The Beatles announce details of a biopic for each member – directed by Sam Mendes

Sony Pictures Entertainment have announced the details of four Beatles biopic projects told from the perspective of each band member.

Sam Mendes (1917, Skyfall) is set to direct all four feature films. The biopics will be told from each band member’s point-of-view and will intersect to “tell the story of the greatest band in history.”

The project marks the first time Apple Corps Ltd. and The Beatles – Paul McCartney, Ringo Starr, along with the families of John Lennon and George Harrison – have granted full life story and music rights for a scripted film.

With Sony Pictures Entertainment set to finance and distribute the films, which are set to have a global release in 2027, “the dating cadence of the films, the details of which will be shared closer to release, will be innovative and groundbreaking” – say the band in a statement.

The Beatles (from left to right, John Lennon (1940 - 1980), George Harrison (1943 - 2001), Paul McCartney and Ringo Starr) arrive back at London Airport after their Australian tour. (Photo by Fox Photos/Getty Images)
The Beatles (from left to right, John Lennon (1940 – 1980), George Harrison (1943 – 2001), Paul McCartney and Ringo Starr) arrive back at London Airport after their Australian tour. (Photo by Fox Photos/Getty Images)

The films will be produced alongside Mendes’ Neal Street Productions partner Pippa Harris and Neal Street’s Julie Pastor. Jeff Jones will executive produce for Apple Corps Ltd.

“I’m honoured to be telling the story of the greatest rock band of all time, and excited to challenge the notion of what constitutes a trip to the movies,” shared Mendes.

Harris added: “We intend this to be a uniquely thrilling, and epic cinematic experience: four films, told from four different perspectives which tell a single story about the most celebrated band of all time.”

She continued: “To have The Beatles’ and Apple Corps’ blessing to do this is an immense privilege. From our first meeting with Tom Rothman and Elizabeth Gabler, it was clear that they shared both our passion and ambition for this project, and we can’t think of a more perfect home than Sony Pictures.”

Apple Corps Ltd. CEO Jeff Jones shared: “Apple Corps is delighted to collaborate with Sam, Pippa and Julie to explore each Beatle’s unique story and to bring them together in a suitably captivating and innovative way. Sony Pictures’ enthusiastic support, championing the project’s scope and creative vision from the start, has been invaluable for all of us.”

Rock and roll band 'The Beatles' perform onstage in a still from their movie 'A Hard Day's Night' which was released in 1964. (L-R) Paul McCartney, Ringo Starr, George Harrison and John Lennon. (Photo by Michael Ochs Archives/Getty Images)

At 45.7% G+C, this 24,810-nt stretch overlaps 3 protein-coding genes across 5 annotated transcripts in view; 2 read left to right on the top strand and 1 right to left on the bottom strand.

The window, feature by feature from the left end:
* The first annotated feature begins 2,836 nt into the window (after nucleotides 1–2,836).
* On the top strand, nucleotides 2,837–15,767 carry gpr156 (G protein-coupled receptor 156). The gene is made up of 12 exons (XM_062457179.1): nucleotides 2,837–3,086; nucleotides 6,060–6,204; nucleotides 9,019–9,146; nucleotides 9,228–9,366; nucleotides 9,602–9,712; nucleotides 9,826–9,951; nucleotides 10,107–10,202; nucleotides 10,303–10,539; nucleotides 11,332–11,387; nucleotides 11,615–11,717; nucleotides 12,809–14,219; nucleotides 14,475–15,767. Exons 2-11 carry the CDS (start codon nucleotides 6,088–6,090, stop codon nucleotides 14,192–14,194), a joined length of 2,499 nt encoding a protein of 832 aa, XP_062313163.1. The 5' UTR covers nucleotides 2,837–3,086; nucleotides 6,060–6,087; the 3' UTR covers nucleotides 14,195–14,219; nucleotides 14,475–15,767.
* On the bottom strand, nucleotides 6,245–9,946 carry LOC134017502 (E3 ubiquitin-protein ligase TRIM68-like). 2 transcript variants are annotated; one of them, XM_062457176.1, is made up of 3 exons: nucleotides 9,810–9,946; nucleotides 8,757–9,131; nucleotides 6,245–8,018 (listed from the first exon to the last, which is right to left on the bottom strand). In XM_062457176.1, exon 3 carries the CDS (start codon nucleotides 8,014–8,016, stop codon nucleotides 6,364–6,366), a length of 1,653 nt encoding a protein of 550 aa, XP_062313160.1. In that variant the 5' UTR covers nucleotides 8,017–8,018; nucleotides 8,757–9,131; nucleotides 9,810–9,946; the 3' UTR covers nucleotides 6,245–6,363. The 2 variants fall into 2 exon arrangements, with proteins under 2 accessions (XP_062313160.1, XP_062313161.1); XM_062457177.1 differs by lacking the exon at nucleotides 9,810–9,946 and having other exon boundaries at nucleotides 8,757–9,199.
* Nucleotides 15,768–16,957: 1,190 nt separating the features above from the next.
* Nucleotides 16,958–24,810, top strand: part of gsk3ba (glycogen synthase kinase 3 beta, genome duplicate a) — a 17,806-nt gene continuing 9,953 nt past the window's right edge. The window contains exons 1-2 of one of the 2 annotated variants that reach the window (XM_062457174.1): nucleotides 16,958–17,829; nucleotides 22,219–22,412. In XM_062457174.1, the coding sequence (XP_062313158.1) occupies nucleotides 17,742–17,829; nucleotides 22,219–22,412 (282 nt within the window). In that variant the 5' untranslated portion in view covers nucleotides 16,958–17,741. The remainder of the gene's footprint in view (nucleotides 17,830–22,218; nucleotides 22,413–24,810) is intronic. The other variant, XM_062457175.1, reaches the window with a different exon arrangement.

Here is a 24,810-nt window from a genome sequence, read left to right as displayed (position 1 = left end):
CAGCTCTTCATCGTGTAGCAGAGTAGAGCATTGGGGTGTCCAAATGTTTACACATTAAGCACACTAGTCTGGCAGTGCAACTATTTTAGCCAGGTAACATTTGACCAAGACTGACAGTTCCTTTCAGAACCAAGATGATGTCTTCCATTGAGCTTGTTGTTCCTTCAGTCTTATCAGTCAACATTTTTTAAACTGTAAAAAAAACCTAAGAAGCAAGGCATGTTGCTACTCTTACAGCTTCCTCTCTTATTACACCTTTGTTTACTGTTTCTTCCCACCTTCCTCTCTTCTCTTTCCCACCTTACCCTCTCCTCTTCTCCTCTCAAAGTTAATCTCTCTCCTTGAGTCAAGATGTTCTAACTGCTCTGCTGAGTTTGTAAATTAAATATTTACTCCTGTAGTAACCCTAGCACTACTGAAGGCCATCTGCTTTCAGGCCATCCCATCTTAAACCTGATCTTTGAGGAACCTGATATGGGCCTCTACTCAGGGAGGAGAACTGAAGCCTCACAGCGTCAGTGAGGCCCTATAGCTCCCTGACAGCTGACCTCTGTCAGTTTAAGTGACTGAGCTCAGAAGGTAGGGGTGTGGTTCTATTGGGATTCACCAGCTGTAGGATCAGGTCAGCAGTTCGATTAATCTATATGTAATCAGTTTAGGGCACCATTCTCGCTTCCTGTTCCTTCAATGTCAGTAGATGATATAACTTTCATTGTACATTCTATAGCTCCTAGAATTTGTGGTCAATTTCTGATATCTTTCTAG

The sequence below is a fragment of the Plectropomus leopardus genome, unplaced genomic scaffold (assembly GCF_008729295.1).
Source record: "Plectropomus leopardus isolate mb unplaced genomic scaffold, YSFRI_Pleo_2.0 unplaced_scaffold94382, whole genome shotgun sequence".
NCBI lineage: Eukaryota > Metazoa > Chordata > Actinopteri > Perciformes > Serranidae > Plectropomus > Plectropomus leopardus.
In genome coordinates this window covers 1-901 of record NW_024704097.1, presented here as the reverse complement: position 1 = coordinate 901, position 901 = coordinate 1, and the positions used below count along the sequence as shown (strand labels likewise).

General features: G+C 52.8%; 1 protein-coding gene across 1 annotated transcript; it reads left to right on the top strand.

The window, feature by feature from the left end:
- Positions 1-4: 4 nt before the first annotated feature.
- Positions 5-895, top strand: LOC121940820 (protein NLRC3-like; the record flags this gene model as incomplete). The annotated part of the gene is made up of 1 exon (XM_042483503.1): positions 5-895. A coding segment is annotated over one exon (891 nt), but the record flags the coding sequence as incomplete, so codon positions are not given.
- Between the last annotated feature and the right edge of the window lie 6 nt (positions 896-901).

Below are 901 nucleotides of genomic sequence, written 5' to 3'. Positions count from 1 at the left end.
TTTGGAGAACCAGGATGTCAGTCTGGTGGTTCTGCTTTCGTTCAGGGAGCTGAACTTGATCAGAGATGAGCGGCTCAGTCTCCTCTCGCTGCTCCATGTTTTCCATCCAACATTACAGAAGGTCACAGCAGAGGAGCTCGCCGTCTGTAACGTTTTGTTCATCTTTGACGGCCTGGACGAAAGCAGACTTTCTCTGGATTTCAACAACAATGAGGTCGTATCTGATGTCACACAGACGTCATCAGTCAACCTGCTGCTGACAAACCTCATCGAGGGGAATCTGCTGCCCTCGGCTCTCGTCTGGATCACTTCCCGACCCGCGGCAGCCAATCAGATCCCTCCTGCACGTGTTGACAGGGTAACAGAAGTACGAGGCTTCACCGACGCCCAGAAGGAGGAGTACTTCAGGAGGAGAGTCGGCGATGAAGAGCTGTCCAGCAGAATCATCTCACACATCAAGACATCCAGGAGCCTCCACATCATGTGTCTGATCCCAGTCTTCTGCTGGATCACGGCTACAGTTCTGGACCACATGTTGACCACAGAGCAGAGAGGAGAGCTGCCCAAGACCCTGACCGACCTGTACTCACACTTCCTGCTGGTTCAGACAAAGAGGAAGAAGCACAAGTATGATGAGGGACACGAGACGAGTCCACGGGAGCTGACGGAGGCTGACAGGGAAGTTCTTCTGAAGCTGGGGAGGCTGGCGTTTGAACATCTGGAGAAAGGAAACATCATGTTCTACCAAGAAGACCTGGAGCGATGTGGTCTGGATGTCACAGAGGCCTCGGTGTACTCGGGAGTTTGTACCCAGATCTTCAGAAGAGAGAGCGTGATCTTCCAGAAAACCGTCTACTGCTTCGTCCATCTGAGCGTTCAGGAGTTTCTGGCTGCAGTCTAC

Rock and roll band ‘The Beatles’ perform onstage in a still from their movie ‘A Hard Day’s Night’ which was released in 1964. (L-R) Paul McCartney, Ringo Starr, George Harrison and John Lennon. (Photo by Michael Ochs Archives/Getty Images)

“I know I speak for our CEO Tony Vinciquerra, who was instrumental in making this happen, and every Sony Pictures Motion Picture Group colleague around the world when I say: ‘Yeah, yeah, yeah!’” said Tom Rothman, Chairman and CEO of Sony Pictures’ Motion Picture Group.

“Theatrical movie events today must be culturally seismic. Sam’s daring, large-scale idea is that and then some. Pairing his premiere filmmaking team, with the music and the stories of four young men who changed the world, will rock audiences all over the globe. We are deeply grateful to all parties and look forward ourselves to breaking some rules with Sam’s uniquely artistic vision.”

The Beatles have been the subject of a plethora of films and documentaries including the 1970 film Let It Be, which highlighted the Fab Four’s breakup and 2021’s The Beatles: Get Back, the series which documented the creation of their LP ‘Let It Be’.

In a five-star review of The Beatles: Get Back, NME shared: “It is precisely because of Get Back‘s lax editorial policy that it succeeds. You might not be able to say anything new about The Beatles in 2021, but Jackson hasn’t tried. He’s shown us instead.”

The band’s songs have also served as inspiration for films such as 2007’s Across the Universe and 1978’s Sgt. Pepper’s Lonely Hearts Club Band.

In other Beatles news, last year, Macca and Starr – the two remaining members of the band –  shared ‘Now And Then’ – the last track from The Beatles to feature all four original members.

They also shared new expanded editions of their ‘Red’ and ‘Blue’ albums, which now span 75 songs from ‘Love Me Do’ to ‘Now And Then’ and feature 21 newly-added tracks, with 12 on ‘Red’ and nine on ‘Blue’.

These come from the modern stereo and Dolby mixes of the recent reissues of their albums, plus new mixes created by Giles Martin and Sam Okell at Abbey Road Studios, with the AI assistance of WingNut Films’ audio de-mixing technology. John Harris also wrote essays for the releases.

Elsewhere, the woman who found and returned McCartney’s long-lost bass guitar is now hoping that she may be in store for a reward.

The bass guitar – which has been dubbed the most important bass in history for its role in recording numerous Beatles hits – was stolen from the musician in 1972, only to be returned to him last week.


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